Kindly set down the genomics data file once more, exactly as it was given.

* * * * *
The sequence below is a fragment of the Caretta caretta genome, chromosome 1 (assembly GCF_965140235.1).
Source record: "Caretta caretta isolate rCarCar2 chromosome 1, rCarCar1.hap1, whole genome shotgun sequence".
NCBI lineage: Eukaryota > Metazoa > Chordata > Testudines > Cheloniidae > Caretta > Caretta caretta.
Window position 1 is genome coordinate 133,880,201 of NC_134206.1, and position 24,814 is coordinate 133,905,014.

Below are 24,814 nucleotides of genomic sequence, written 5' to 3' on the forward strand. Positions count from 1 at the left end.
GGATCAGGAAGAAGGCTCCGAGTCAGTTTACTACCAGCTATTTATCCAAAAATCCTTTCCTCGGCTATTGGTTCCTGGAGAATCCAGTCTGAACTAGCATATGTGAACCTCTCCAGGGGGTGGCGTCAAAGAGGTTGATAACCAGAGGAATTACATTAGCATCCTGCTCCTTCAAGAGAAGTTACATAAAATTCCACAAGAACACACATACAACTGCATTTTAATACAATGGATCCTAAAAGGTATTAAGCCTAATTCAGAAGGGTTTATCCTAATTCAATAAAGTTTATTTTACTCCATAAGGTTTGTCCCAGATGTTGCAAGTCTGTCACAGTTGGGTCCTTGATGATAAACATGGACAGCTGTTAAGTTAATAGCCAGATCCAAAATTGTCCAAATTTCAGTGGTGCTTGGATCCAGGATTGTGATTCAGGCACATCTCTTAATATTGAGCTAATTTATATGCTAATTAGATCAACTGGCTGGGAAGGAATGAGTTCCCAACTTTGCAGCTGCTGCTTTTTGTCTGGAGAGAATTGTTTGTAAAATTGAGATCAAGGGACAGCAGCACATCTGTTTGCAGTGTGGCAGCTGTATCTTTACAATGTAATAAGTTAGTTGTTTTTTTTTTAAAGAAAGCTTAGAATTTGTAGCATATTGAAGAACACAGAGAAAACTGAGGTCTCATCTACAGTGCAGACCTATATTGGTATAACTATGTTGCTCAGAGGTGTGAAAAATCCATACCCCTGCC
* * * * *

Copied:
The sequence below is a fragment of the Caretta caretta genome, chromosome 1 (assembly GCF_965140235.1).
Source record: "Caretta caretta isolate rCarCar2 chromosome 1, rCarCar1.hap1, whole genome shotgun sequence".
NCBI lineage: Eukaryota > Metazoa > Chordata > Testudines > Cheloniidae > Caretta > Caretta caretta.
Window position 1 is genome coordinate 133,880,201 of NC_134206.1, and position 24,814 is coordinate 133,905,014.

Below are 24,814 nucleotides of genomic sequence, written 5' to 3' on the forward strand. Positions count from 1 at the left end.
GGATCAGGAAGAAGGCTCCGAGTCAGTTTACTACCAGCTATTTATCCAAAAATCCTTTCCTCGGCTATTGGTTCCTGGAGAATCCAGTCTGAACTAGCATATGTGAACCTCTCCAGGGGGTGGCGTCAAAGAGGTTGATAACCAGAGGAATTACATTAGCATCCTGCTCCTTCAAGAGAAGTTACATAAAATTCCACAAGAACACACATACAACTGCATTTTAATACAATGGATCCTAAAAGGTATTAAGCCTAATTCAGAAGGGTTTATCCTAATTCAATAAAGTTTATTTTACTCCATAAGGTTTGTCCCAGATGTTGCAAGTCTGTCACAGTTGGGTCCTTGATGATAAACATGGACAGCTGTTAAGTTAATAGCCAGATCCAAAATTGTCCAAATTTCAGTGGTGCTTGGATCCAGGATTGTGATTCAGGCACATCTCTTAATATTGAGCTAATTTATATGCTAATTAGATCAACTGGCTGGGAAGGAATGAGTTCCCAACTTTGCAGCTGCTGCTTTTTGTCTGGAGAGAATTGTTTGTAAAATTGAGATCAAGGGACAGCAGCACATCTGTTTGCAGTGTGGCAGCTGTATCTTTACAATGTAATAAGTTAGTTGTTTTTTTTTTAAAGAAAGCTTAGAATTTGTAGCATATTGAAGAACACAGAGAAAACTGAGGTCTCATCTACAGTGCAGACCTATATTGGTATAACTATGTTGCTCAGAGGTGTGAAAAATCCATACCCCTGCC